Chronic levodopa administration alters cerebral mitochondrial respiratory chain activity

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Abstract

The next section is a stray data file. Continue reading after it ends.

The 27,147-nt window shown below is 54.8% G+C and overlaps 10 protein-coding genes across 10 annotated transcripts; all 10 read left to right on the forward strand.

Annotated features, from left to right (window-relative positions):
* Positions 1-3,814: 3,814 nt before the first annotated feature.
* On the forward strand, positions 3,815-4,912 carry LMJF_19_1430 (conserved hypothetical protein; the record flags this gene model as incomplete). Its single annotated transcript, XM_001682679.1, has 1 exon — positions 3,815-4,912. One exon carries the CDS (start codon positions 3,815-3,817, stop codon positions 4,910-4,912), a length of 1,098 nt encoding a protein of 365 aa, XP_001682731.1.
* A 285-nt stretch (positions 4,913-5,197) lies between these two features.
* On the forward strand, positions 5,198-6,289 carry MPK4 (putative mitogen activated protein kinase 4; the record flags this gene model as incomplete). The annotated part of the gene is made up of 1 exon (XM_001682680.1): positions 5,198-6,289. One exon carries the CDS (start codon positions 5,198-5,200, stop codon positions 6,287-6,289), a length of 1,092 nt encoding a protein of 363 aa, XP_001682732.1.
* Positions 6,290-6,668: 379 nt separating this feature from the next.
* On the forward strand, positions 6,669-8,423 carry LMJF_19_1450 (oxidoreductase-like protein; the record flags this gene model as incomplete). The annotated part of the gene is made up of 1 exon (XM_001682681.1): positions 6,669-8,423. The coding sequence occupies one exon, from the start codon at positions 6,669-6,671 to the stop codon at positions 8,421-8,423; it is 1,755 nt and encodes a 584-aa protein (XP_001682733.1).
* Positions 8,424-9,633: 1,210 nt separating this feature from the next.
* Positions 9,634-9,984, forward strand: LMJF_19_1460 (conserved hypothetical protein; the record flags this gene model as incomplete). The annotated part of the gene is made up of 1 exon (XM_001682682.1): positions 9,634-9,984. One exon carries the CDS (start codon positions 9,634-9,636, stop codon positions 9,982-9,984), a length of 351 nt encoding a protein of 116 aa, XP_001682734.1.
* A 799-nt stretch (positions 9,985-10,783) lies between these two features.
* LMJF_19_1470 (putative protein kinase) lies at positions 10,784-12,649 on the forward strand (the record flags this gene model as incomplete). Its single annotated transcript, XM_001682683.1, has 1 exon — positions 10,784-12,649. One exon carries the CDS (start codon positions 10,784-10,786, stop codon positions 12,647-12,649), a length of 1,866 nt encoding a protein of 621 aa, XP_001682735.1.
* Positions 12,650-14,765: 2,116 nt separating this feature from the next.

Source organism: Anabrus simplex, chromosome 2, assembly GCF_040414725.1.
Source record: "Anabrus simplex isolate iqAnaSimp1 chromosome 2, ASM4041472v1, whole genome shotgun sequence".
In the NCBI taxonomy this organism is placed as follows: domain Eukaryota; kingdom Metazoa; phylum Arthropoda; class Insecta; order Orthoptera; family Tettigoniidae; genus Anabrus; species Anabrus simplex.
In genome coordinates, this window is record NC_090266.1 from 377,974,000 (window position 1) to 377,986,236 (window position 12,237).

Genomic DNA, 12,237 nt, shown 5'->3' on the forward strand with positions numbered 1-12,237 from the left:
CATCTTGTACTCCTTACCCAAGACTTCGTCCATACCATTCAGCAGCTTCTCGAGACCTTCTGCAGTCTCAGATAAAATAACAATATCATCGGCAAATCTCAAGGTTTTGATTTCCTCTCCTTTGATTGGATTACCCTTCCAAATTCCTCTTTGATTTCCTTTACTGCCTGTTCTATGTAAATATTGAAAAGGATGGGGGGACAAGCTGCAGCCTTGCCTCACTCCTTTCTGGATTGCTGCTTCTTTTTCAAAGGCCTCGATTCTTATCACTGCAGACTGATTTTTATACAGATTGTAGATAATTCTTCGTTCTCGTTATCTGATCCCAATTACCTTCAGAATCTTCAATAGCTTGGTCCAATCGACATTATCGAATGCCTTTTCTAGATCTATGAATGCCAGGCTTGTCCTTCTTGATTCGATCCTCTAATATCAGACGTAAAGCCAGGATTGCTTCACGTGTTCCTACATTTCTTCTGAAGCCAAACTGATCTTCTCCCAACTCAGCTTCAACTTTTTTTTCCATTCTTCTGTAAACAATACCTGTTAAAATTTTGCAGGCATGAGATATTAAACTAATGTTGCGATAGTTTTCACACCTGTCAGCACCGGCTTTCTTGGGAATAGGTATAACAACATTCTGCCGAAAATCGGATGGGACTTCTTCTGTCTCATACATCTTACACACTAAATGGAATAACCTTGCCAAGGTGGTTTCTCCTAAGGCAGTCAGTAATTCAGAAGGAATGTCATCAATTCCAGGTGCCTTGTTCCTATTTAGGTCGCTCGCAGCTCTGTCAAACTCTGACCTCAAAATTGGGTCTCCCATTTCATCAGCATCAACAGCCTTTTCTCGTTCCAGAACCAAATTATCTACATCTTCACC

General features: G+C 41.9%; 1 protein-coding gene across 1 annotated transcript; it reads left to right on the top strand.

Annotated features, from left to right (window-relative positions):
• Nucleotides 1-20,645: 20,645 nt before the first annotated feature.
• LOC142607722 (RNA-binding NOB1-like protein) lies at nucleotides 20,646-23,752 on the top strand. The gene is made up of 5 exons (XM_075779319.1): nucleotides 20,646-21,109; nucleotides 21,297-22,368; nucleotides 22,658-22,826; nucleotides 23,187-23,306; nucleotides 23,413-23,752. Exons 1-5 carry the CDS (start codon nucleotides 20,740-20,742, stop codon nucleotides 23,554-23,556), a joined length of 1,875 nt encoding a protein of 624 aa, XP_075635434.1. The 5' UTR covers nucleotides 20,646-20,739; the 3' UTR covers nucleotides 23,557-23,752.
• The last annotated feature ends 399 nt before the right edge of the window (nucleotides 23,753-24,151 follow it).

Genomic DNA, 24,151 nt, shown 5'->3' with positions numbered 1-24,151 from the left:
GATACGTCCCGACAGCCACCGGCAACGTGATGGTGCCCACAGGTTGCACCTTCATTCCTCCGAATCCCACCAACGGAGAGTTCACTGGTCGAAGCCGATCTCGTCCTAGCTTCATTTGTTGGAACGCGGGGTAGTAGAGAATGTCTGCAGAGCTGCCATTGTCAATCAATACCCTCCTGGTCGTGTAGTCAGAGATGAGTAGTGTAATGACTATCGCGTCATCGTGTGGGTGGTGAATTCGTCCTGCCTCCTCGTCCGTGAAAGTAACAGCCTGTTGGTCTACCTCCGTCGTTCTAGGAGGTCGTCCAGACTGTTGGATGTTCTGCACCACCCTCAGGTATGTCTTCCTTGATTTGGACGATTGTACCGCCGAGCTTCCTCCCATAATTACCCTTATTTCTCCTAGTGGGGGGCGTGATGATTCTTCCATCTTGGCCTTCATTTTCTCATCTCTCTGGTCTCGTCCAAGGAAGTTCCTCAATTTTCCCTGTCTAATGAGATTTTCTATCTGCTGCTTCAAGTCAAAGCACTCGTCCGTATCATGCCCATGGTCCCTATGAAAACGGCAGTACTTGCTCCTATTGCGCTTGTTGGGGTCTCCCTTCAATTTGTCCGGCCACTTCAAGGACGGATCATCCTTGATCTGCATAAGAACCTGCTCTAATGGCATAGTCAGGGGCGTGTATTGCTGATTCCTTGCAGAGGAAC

Parkinson's disease (PD) is characterized mainly by a loss of nigrostriatal dopamine neurons. Thus far, the actual physiopathology of PD remains uncertain, although recent studies have found decreased activity of complex I, one of the enzymatic units of the mitochondrial respiratory chain, in various tissues of PD patients. Because most, if not all, of PD patients are treated chronically with levodopa, the precursor of dopamine, and because we have shown previously that catecholamines may alter mitochondrial respiration, we assessed the effects of chronic administration of levodopa on complex I activity in rat brain. We found that chronic administration of levodopa, at a dose used in PD patients, caused a significant reduction in complex I activity while it did not affect the activities of complex II, complex IV, and citrate synthase. Reduction in complex I activity correlated well with catecholamine innervation as the reduction was observed mainly in the striatum and substantia nigra and to a lesser extent in the frontal cortex but not in the cerebellum. Moreover, the levodopa-induced decrease of complex I activity was reversible since activities at 1, 3, and 7 days after the last injection showed a progressive return to control values. Incubation of whole brain mitochondria in vitro showed that both levodopa and dopamine inhibit complex I activity in a dose- and time- dependent manner. In contrast, other compounds such as homovanillic acid, 3,4-dihydroxyphenylacetic acid, and 3-O-methyl-dopa were minimally effective. Reduced glutathione, ascorbate, superoxide dismutase, and catalase prevented the effect of levodopa and dopamine on complex I. Various inhibitors of monoamine oxidase also prevented the effect of dopamine. In agreement with a critical role of monoamine oxidase in this effect in vitro, we observed that noncatecholamine substrates of this enzyme such as serotonin and β-phenylethylamine were potent inhibitors of complex I. However, autoxidation may also be involved in this process because the effect of levodopa, 6-hydroxydopa, and 6-hydroxydopamine on complex I activity was only partially suppressed by monoamine oxidase inhibitors. These observations demonstrate that the chronic administration of levodopa can cause alterations in mitochondrial respiratory chain activity in rats that are most likely related to an oxidative stress provoked by the increase in dopamine turnover. We suggest that this mechanism may exaggerate a mitochondrial defect already present in the brains of PD patients and thus may play a role in the progression of PD.

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